Chestnut cultivation

Origin and distribution

The chestnut is commonly known as European chestnut, Italian chestnut, sweet chestnut and belongs to the family Betulaceae. The sweet chestnut is a native of Mediterranean countries of southern Europe and Asia Minor. It is the only species of chestnut which has been successfully introduced to the Himalayas and other temperate parts of India during the colonial period and found planted around dark-bungalows, botanical garden and official government compounds as an ornamental tree. It is also found in Nepal and Bhutan but to a lesser extent.


General description

Sweet chestnut trees are monoecious, large, 20-30 m tall with a large crown spread. The bark is smooth when plants young. The leaves are oblong-elliptic 15-16 cm long with coarsely toothed margin and hairy. The flowers lie in spikelet-like creamy catkins. Nuts are dark brown with light-colored stripes. The pellicle is more fibrous and frequently folded into the folds of the kernel and thus removed with difficulty.

The prickly fruit called as ‘Burr’ enclosing 1-5 nuts each 1.25- 2.5 cm in diameter. The burrs turn yellow-brown and split open in 2-4 sections. Nutritional value and uses: Among all the major nuts, only chestnuts have a very low-fat content and consequently, can be processed by boiling, drying and stored at moderate temperatures without the problem of rancidity. The fruits are eaten raw, but generally, they are cooked by steaming in earthen pots after removing outer shell and consumed with salt and milk. Roasted nuts are also eaten like a roasted potato. In France, candied chestnuts are sold. Chestnuts are often added to animal fodder.


Cultural practices

Sweet chestnut can be cultivated in the mid to lower elevations of the Himalayan region. It requires low chilling and grown on a wide range of soils but thrives well in drained, deep and fertile soils. Adequate soil moisture ensures proper growth and production of quality nuts. It is propagated by seeds, but established cultivars are raised by vegetative method also. For seed propagation, the nuts are kept in moist sand at 00C or 20C for two months for stratification which ensures good germination.

They are sown in the nursery beds at 5-7 cm deep, and 15 cm apart rows at a distance of 90 cm. Usually, taproots are cut below the ground level at 20-25 cm at least a year before transplanting to avoid mortality while uprooting the plants. Budding and grafting are also done for the propagation of chestnut; however, budding is not widely practiced because of low success rate. Tongue grafting onto the stock of the same diameter, however, give better most success.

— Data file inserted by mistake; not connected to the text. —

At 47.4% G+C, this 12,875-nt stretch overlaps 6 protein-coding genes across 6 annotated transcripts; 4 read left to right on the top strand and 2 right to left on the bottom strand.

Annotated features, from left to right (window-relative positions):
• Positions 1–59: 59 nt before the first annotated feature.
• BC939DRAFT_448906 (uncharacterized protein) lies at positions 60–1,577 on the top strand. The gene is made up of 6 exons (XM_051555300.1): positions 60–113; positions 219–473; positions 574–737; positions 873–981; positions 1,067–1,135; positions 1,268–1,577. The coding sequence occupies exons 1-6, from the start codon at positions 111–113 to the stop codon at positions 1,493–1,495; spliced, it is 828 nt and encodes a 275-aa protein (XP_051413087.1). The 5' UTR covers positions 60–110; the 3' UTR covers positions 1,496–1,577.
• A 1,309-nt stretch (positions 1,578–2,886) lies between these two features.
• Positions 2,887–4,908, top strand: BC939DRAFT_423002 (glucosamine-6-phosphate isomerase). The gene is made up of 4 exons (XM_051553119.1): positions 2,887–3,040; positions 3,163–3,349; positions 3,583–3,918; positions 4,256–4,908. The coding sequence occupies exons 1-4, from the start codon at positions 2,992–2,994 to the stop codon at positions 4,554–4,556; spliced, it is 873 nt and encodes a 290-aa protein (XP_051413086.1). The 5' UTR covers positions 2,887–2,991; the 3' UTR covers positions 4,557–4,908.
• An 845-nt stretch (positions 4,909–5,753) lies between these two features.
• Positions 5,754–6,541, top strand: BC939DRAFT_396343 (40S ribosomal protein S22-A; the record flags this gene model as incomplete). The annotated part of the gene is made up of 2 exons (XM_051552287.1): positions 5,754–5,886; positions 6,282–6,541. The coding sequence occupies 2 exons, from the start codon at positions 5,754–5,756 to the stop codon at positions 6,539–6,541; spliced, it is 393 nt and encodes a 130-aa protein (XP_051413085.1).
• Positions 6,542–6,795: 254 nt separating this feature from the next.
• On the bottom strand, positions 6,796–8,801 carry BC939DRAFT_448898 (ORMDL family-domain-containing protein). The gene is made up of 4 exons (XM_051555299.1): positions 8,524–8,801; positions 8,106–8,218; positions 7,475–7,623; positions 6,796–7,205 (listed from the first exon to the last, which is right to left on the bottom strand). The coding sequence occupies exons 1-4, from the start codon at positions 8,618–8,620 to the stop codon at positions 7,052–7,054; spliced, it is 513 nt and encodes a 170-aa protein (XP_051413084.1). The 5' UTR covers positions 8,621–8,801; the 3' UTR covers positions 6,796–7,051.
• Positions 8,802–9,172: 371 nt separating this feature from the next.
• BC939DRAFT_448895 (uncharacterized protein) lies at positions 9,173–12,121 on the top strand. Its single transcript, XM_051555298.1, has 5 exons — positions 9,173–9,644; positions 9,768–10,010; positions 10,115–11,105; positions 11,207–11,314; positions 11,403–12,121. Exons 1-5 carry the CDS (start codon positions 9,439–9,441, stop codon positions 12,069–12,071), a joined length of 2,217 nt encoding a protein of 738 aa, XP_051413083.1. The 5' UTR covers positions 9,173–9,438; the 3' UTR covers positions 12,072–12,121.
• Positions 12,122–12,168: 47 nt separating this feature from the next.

Planting is done in pits of one cubic meter in size, filled with a mixture of soil and farm yard manure. The best time of plantation is December-January. The planting is done in 8 x 8 m distance. The plant raised by cuttings from one-year-old wood produces more shoots. Thus the trees should be trained as single stem up to a height of 1.5 m. Practically, no pruning is done in sweet chestnut. To harvest good yield, doses of FYM @ of 20-25 kg and 500 g NPK in the ratio of 1:2:1 may be applied /tree per year.

Sweet chestnuts trees are monoecious; staminate flowers appear on cylindrical catkins while Pistillate flowers arise at the base of one or more bisexual catkins on current season shoots. Flowering takes place in the month of March-April and fully developed fruits in August-September. The nuts fallen from involucres to the ground should be collected and dried.


Genetic Resources Management

Two accessions of sweet chestnut namely IC019400 and IC019402 collected from Uttarakhand are being maintained in the field gene bank. However, there are a large number of cultivars viz. Abundance, Nanking, Meiling, Orrin, Crane, Sleeping Giant, Hemming, Willoka and Jersey Geneva are grown in different countries.

The genus Castanea has several other species, the important one are C. mollissima (Chinese chestnut), C. crenata (Japanese chestnut), C. sativa (European chestnut) and C. dentata (American chestnut)




  • National Bureau of Plant Genetic Resources Regional Station Phagli, Shimla
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